Homecoming Healing - chuckrayconner

Homecoming Healing

Shannon Bell

One of the most moving experiences that Chuck and I have witnessed at the Church of the Lord Jesus occurred during a Homecoming Service on Labor Day Weekend, 2000. Homecoming is a huge event every year in Jolo. Serpent handlers from Tennessee, Georgia, Virginia, Alabama, Kentucky, and West Virginia come for the weekend event, as do a number of media people and other “interested parties.” There are easily over one hundred people in attendance that weekend every year.

Throughout all of the serpent handling, drinking of strychnine, speaking in tongues, amazing music, and passion-filled dancing and spinning that we witnessed that particular Homecoming weekend, what hit me the most powerfully was a healing that took place on Saturday evening. This event was so powerful, in fact, that it drove me to tears.

Up on the stage, a middle-aged man, whom Chuck and I had not seen before that evening, puts down his guitar and walks up to the microphone:

I come from Georgia, and I’d like to testify a little bit, if that’s all right. You know, I’ve come a long way today, I left this morning at 10:30. I can’t thank the Lord enough, you know, because a boy, he wanted to come with me. He said, “I’m going with you, I believe I can get my healing at that church.” He come with me. He didn’t know these people, he still don’t know them – I don’t know many of them…So you know, you can handle serpents all day long – God can move on you to handle these serpents, and there’s nothing like that feeling in the world when God moves on you to handle, I’m telling you right now. But there’s also that last sign – He said that if you lay hands on the sick they shall recover…And I believe they will…I know God can heal, and I know this boy come with me tonight. So if you believe God can heal him, I’m going to call him up here tonight. If you believe that God can move to heal this boy right now, then get out of your seat and join me.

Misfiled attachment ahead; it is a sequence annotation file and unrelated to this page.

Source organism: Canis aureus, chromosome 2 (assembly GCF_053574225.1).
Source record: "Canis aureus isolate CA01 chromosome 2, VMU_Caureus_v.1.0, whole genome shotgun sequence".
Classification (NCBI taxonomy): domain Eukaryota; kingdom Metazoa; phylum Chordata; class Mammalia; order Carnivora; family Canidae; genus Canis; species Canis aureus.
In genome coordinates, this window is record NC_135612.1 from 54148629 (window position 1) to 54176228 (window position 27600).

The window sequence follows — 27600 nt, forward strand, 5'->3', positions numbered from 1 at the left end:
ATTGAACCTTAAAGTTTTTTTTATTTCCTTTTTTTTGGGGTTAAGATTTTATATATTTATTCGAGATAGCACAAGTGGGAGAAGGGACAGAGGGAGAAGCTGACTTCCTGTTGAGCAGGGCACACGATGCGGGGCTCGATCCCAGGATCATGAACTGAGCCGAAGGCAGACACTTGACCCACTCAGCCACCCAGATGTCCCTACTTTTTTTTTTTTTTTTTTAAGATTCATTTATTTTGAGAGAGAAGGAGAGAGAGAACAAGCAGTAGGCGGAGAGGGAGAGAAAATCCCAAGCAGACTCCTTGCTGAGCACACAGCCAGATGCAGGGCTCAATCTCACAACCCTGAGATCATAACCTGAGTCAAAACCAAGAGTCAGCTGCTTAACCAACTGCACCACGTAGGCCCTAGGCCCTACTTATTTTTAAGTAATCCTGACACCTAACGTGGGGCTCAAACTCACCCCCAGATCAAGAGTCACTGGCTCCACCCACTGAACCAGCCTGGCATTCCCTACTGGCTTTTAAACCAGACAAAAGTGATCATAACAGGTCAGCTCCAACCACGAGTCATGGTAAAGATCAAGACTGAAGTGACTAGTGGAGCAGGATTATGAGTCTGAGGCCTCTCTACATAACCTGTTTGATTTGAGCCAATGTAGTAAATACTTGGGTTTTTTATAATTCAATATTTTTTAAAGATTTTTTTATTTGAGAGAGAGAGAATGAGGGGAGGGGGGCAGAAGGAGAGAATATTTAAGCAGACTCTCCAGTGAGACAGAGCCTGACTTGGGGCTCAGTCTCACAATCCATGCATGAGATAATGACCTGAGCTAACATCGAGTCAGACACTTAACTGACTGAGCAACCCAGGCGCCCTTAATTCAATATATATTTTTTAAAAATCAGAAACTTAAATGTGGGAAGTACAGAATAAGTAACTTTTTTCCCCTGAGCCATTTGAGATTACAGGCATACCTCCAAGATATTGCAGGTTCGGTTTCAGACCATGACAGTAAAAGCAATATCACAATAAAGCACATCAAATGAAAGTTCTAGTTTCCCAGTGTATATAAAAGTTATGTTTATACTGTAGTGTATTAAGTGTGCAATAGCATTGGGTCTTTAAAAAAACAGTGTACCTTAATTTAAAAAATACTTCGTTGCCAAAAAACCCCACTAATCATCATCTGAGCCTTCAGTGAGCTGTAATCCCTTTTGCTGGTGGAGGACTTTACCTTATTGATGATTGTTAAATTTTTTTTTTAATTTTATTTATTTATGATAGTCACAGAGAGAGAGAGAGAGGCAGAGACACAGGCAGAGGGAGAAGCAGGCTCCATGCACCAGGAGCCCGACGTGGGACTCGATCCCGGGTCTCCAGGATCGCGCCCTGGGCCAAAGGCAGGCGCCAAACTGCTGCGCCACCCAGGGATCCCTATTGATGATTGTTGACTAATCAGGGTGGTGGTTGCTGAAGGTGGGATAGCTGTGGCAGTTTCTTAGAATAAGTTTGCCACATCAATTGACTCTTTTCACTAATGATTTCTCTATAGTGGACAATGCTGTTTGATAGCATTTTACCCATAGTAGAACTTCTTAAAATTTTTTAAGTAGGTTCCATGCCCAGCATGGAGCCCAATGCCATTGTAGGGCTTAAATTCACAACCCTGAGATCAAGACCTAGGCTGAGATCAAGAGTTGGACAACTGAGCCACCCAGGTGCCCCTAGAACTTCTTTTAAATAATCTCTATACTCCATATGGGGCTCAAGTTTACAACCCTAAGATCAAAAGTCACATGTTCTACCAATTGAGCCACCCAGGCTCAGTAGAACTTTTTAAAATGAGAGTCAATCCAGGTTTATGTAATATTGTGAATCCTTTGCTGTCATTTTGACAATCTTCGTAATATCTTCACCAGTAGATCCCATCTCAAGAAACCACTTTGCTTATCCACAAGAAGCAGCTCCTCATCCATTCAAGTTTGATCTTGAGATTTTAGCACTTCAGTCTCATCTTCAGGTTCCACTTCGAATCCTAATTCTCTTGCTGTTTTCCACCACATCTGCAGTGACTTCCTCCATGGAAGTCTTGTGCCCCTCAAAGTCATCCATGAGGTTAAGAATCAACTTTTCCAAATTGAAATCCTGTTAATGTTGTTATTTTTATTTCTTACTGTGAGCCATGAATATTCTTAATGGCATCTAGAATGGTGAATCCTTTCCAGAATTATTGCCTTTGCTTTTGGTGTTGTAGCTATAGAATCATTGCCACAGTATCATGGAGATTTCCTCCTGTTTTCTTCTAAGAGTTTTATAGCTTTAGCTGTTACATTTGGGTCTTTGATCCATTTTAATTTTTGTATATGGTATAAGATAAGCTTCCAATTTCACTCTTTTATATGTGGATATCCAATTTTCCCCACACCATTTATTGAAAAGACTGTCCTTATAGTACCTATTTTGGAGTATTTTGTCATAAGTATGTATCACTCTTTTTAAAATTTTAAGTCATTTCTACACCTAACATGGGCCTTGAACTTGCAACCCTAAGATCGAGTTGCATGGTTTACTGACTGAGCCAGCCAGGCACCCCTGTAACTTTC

With that, a young man who appears to be in his mid-twenties, comes from behind us and steps onto the dance floor, kneels down on the ground and presses his forehead to the floor. All at once, the people who had been seated in the pews rush forward to lay hands on the boy. Twenty-five people surround him, touching his head, shoulders, and back, speaking words up to God. A song erupts to fill the room, with Lydia’s powerful voice leading. All of a sudden it seems that each person in the room has completely focused his or her energy on this one boy – on this one stranger. The huddle around him extends outward to the edges of the dance floor. Even those not touching him are dancing, stomping, spinning, and praying out loud – all for this young man that none of them knows. Tears cannot help but form in my eyes as I see this incredible display of love and faith. I am struck by the fact that although no one knows this boy, they are revealing such a deep love for him. No one knows from what he needs to be healed, no one knows if this boy is “worthy” of being healed, no one knows what type of life this boy leads. None of this matters because all people are worthy in their eyes. This unconditional love they display for perfect strangers is unlike anything I’ve ever witnessed before. These individuals are incredible people who have deeply struck my heart.

After about ten minutes of continual praying and laying of hands, the boy jumps up and begins to dance furiously. He is joyous, filled with the love and spirit of God. He goes outside and runs down the street. Whatever was holding him down seems to have been lifted from his shoulders and he is freed, he is healed.

© Shannon Bell, 2000